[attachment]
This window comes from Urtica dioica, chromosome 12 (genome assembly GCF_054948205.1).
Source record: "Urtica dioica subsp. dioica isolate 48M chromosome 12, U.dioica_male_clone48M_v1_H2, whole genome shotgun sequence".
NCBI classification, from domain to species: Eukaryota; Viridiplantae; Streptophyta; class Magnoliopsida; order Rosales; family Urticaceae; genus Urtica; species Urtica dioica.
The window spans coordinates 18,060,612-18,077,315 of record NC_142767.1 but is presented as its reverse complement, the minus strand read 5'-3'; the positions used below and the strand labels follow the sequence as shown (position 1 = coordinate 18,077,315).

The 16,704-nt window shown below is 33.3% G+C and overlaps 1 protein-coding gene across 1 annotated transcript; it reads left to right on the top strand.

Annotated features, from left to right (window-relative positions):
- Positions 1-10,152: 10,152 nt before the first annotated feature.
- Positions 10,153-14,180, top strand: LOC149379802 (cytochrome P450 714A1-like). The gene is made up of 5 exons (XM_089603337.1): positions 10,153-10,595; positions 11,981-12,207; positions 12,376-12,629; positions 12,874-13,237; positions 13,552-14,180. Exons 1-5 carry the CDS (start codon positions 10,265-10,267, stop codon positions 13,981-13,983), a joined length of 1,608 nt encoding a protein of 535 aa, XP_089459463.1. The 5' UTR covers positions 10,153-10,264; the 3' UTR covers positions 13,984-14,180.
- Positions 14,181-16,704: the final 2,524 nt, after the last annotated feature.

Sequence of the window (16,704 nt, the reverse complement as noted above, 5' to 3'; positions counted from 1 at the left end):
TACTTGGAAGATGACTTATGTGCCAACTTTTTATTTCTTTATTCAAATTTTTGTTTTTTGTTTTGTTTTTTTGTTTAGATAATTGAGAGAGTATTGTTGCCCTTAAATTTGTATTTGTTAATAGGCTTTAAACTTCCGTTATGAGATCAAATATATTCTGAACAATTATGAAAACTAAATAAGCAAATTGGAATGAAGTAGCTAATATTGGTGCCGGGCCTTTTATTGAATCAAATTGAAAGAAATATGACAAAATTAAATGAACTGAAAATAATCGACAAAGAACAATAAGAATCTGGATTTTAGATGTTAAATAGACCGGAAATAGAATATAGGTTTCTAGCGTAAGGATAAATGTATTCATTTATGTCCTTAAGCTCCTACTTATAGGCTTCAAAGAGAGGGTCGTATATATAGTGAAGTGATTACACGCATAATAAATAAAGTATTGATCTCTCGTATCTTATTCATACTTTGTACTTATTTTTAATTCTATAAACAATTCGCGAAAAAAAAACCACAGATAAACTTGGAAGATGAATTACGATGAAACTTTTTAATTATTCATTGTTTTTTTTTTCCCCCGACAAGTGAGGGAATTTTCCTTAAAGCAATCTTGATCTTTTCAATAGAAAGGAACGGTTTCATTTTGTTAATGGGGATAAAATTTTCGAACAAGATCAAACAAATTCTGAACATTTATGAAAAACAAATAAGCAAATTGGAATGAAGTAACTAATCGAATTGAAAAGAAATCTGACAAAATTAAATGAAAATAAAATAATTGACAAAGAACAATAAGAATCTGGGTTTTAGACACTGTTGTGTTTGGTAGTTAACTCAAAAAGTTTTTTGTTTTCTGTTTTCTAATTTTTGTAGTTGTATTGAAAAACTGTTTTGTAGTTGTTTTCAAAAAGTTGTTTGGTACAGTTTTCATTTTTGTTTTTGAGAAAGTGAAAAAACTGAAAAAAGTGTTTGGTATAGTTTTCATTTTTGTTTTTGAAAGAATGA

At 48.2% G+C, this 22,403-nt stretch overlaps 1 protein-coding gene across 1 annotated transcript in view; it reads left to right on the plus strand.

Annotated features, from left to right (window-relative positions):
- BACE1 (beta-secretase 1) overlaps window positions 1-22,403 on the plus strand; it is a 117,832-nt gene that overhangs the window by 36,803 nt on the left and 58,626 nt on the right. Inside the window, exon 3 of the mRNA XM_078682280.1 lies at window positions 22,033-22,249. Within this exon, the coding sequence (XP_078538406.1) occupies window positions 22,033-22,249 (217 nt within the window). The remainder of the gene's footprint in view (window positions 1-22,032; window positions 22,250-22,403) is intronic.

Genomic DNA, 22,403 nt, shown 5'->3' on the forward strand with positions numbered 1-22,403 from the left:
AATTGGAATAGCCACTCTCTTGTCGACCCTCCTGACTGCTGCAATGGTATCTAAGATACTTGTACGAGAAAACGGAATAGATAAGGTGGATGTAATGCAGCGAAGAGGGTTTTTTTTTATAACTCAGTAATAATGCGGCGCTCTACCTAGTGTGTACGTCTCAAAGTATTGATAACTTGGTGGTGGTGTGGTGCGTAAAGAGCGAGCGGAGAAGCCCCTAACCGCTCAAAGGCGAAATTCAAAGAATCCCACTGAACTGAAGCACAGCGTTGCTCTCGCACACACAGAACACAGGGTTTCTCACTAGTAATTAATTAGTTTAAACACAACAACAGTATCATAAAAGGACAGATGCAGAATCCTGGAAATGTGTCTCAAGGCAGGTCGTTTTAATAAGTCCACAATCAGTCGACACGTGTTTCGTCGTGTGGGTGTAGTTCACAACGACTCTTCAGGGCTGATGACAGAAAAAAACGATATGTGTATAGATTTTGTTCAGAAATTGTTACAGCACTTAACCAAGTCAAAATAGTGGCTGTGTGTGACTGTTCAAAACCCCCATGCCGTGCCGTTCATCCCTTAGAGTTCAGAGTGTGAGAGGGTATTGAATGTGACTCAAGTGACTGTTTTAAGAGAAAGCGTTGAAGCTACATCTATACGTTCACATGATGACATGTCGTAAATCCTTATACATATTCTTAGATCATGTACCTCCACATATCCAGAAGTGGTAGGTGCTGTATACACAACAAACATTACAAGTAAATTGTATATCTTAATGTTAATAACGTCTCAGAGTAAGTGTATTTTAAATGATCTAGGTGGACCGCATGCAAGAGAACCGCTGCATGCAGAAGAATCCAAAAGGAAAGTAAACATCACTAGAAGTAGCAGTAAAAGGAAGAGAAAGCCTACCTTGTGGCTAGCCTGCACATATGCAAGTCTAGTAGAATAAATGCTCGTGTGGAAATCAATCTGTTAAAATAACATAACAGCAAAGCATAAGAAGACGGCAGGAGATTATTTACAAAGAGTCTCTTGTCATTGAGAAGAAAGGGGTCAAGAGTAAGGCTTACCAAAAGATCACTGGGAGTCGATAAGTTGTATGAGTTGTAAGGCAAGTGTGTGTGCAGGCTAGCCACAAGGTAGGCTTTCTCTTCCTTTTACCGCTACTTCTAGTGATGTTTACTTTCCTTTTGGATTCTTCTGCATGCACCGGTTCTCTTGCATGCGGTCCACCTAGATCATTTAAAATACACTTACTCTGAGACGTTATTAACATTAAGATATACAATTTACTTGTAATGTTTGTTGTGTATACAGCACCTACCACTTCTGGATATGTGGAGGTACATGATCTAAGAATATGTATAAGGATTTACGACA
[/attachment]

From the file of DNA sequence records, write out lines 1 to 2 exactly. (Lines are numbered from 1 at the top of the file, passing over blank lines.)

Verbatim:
This window comes from Urtica dioica, chromosome 12 (genome assembly GCF_054948205.1).
Source record: "Urtica dioica subsp. dioica isolate 48M chromosome 12, U.dioica_male_clone48M_v1_H2, whole genome shotgun sequence".